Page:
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Does a prenup have to be fair? 

Some people believe that a prenuptial agreement has to be fair to both parties for it to be legally binding. It is meant to protect assets that people own and help with the division of property during divorce. But they think it has to do so evenly or the court is going to say that it isn’t fair and throw it out.

But is this really true? Not in most cases. A prenup does not necessarily have to be fair. It just can’t be so completely one-sided, favoring one party over the other, that it would “shock the conscience.” That is not the same as saying that it needs to be fair, and it is most likely that the prenup is going to favor one person to some degree.

How could it be one-sided?

A prenup could be too one-sided if it essentially gave all of the assets to one person. This could be a form of financial manipulation.

For example, one person may know that their partner is desperate to get married and will sign any agreement that it takes. Both people have roughly equal wealth going into marriage.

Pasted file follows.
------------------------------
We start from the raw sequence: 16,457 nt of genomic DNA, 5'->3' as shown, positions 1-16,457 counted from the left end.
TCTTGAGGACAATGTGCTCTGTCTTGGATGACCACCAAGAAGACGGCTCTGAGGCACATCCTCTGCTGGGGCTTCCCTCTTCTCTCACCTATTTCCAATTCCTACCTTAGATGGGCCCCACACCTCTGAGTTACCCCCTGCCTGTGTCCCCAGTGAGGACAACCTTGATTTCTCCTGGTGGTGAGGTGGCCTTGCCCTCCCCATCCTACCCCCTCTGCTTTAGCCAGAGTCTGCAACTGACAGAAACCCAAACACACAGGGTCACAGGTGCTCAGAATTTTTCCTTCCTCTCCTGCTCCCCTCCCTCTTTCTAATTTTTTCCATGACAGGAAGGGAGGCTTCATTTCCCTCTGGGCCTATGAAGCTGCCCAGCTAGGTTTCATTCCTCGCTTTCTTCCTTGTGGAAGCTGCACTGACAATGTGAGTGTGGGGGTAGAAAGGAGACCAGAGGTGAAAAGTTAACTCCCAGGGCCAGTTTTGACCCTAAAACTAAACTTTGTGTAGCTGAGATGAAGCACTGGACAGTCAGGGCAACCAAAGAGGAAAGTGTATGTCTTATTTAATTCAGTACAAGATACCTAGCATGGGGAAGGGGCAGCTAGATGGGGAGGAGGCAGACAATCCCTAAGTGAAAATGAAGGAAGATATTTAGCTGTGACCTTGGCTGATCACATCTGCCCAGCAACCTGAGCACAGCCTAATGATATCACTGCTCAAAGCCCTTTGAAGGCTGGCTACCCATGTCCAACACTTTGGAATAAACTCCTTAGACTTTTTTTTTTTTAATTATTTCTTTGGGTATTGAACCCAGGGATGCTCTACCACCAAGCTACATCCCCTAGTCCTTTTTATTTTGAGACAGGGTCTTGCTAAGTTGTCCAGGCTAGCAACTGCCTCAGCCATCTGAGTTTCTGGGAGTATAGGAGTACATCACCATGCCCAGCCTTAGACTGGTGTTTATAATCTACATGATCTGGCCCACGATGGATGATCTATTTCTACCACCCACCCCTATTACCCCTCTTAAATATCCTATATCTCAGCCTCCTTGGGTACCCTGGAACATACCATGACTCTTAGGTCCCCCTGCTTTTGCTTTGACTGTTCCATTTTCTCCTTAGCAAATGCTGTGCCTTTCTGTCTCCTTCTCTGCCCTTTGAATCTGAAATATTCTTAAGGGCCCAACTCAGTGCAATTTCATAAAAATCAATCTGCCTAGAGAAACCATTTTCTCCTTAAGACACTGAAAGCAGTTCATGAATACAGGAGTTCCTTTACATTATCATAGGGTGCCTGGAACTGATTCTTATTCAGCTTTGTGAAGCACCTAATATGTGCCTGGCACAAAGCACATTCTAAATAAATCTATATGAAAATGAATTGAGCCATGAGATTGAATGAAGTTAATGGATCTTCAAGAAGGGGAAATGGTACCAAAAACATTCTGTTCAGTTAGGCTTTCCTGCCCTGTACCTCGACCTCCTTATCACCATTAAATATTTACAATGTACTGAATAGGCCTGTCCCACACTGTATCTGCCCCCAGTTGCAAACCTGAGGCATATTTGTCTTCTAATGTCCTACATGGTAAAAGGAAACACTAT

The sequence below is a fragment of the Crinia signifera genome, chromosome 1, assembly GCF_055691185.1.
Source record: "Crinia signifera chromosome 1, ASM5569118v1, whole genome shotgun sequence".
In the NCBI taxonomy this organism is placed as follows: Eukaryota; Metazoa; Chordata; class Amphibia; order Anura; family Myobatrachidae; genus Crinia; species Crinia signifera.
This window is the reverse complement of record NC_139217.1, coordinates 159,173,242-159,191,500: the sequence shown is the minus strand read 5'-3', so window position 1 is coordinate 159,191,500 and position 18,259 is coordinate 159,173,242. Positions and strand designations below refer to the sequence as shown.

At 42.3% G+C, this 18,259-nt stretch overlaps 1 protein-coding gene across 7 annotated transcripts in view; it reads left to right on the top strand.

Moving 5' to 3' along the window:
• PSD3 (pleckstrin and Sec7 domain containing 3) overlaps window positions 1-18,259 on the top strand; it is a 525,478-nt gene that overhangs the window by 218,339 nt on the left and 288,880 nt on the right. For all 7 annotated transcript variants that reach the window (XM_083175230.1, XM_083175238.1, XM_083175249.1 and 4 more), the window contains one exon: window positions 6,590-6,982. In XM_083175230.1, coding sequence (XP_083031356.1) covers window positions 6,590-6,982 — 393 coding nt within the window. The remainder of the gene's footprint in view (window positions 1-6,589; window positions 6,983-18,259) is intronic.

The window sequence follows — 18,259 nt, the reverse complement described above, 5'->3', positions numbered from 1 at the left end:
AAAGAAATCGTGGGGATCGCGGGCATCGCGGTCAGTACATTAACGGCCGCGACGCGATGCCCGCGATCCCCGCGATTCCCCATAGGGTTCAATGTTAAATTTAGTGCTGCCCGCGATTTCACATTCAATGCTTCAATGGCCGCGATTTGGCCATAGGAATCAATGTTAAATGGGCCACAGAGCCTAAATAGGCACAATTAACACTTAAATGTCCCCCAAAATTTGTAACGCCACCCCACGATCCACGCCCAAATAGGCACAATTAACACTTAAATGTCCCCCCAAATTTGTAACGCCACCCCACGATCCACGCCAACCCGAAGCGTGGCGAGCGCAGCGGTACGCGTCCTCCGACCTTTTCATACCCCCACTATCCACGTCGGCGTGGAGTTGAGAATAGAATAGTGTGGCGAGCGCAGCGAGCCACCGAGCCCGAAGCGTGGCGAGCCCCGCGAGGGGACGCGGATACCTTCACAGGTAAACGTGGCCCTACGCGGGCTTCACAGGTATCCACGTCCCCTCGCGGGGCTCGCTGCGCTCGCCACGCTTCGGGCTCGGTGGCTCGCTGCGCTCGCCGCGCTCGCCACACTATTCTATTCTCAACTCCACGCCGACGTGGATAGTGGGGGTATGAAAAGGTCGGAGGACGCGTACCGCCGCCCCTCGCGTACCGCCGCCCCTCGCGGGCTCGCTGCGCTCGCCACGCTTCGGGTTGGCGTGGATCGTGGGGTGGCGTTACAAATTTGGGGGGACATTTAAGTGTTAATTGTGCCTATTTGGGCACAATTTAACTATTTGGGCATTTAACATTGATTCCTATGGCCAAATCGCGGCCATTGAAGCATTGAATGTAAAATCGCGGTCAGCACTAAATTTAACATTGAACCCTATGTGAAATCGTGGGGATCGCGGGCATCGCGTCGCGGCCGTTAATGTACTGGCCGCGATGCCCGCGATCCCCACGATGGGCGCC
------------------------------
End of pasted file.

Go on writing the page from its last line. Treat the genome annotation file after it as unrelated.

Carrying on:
The first person drafts a prenup saying that they get 100% of the assets in the event of a divorce. They know that their partner is desperate enough to sign it anyway, meaning that they have manipulated them into a significant financial loss if they later file for divorce. A prenup that was drafted this way would likely not be upheld.

Divorce cases involving significant wealth can get incredibly complicated, and couples who are going through this process – whether they have a prenup or not – need to know what legal steps to take.

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